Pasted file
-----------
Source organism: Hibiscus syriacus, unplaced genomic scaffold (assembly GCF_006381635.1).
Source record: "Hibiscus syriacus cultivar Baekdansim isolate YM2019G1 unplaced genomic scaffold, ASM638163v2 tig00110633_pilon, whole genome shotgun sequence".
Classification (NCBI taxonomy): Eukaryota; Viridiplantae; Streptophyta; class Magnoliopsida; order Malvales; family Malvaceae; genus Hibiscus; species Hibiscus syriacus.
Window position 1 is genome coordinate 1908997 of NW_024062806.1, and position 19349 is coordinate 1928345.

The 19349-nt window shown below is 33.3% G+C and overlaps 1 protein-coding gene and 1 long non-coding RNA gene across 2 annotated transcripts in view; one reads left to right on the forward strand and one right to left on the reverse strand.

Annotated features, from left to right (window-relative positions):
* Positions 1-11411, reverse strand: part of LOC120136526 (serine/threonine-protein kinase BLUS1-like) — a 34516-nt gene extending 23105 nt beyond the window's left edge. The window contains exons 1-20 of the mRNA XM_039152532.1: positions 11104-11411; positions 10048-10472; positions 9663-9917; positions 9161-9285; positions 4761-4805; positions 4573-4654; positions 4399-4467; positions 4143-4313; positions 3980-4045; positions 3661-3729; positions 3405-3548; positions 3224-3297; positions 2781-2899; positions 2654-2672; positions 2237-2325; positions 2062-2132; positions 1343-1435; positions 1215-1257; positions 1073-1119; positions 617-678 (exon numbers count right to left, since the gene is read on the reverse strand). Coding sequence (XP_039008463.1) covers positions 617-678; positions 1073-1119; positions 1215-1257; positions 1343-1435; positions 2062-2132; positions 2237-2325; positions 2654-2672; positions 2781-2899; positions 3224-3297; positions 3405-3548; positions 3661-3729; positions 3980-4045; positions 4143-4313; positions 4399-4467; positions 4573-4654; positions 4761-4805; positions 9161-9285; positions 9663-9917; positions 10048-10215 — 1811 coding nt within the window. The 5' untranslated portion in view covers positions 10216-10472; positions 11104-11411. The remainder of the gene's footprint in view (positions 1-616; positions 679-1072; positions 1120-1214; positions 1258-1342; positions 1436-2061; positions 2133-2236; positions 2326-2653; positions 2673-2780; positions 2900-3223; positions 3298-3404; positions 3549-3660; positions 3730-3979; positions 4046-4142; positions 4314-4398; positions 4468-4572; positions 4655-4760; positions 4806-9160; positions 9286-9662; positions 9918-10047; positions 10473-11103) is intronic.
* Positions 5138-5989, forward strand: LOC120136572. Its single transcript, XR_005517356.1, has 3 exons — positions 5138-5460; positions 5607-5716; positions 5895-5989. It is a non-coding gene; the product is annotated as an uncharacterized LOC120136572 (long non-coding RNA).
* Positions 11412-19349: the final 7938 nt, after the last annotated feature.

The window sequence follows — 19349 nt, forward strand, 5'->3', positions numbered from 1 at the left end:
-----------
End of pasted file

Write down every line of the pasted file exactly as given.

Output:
Source organism: Hibiscus syriacus, unplaced genomic scaffold (assembly GCF_006381635.1).
Source record: "Hibiscus syriacus cultivar Baekdansim isolate YM2019G1 unplaced genomic scaffold, ASM638163v2 tig00110633_pilon, whole genome shotgun sequence".
Classification (NCBI taxonomy): Eukaryota; Viridiplantae; Streptophyta; class Magnoliopsida; order Malvales; family Malvaceae; genus Hibiscus; species Hibiscus syriacus.
Window position 1 is genome coordinate 1908997 of NW_024062806.1, and position 19349 is coordinate 1928345.

The 19349-nt window shown below is 33.3% G+C and overlaps 1 protein-coding gene and 1 long non-coding RNA gene across 2 annotated transcripts in view; one reads left to right on the forward strand and one right to left on the reverse strand.

Annotated features, from left to right (window-relative positions):
* Positions 1-11411, reverse strand: part of LOC120136526 (serine/threonine-protein kinase BLUS1-like) — a 34516-nt gene extending 23105 nt beyond the window's left edge. The window contains exons 1-20 of the mRNA XM_039152532.1: positions 11104-11411; positions 10048-10472; positions 9663-9917; positions 9161-9285; positions 4761-4805; positions 4573-4654; positions 4399-4467; positions 4143-4313; positions 3980-4045; positions 3661-3729; positions 3405-3548; positions 3224-3297; positions 2781-2899; positions 2654-2672; positions 2237-2325; positions 2062-2132; positions 1343-1435; positions 1215-1257; positions 1073-1119; positions 617-678 (exon numbers count right to left, since the gene is read on the reverse strand). Coding sequence (XP_039008463.1) covers positions 617-678; positions 1073-1119; positions 1215-1257; positions 1343-1435; positions 2062-2132; positions 2237-2325; positions 2654-2672; positions 2781-2899; positions 3224-3297; positions 3405-3548; positions 3661-3729; positions 3980-4045; positions 4143-4313; positions 4399-4467; positions 4573-4654; positions 4761-4805; positions 9161-9285; positions 9663-9917; positions 10048-10215 — 1811 coding nt within the window. The 5' untranslated portion in view covers positions 10216-10472; positions 11104-11411. The remainder of the gene's footprint in view (positions 1-616; positions 679-1072; positions 1120-1214; positions 1258-1342; positions 1436-2061; positions 2133-2236; positions 2326-2653; positions 2673-2780; positions 2900-3223; positions 3298-3404; positions 3549-3660; positions 3730-3979; positions 4046-4142; positions 4314-4398; positions 4468-4572; positions 4655-4760; positions 4806-9160; positions 9286-9662; positions 9918-10047; positions 10473-11103) is intronic.
* Positions 5138-5989, forward strand: LOC120136572. Its single transcript, XR_005517356.1, has 3 exons — positions 5138-5460; positions 5607-5716; positions 5895-5989. It is a non-coding gene; the product is annotated as an uncharacterized LOC120136572 (long non-coding RNA).
* Positions 11412-19349: the final 7938 nt, after the last annotated feature.

The window sequence follows — 19349 nt, forward strand, 5'->3', positions numbered from 1 at the left end: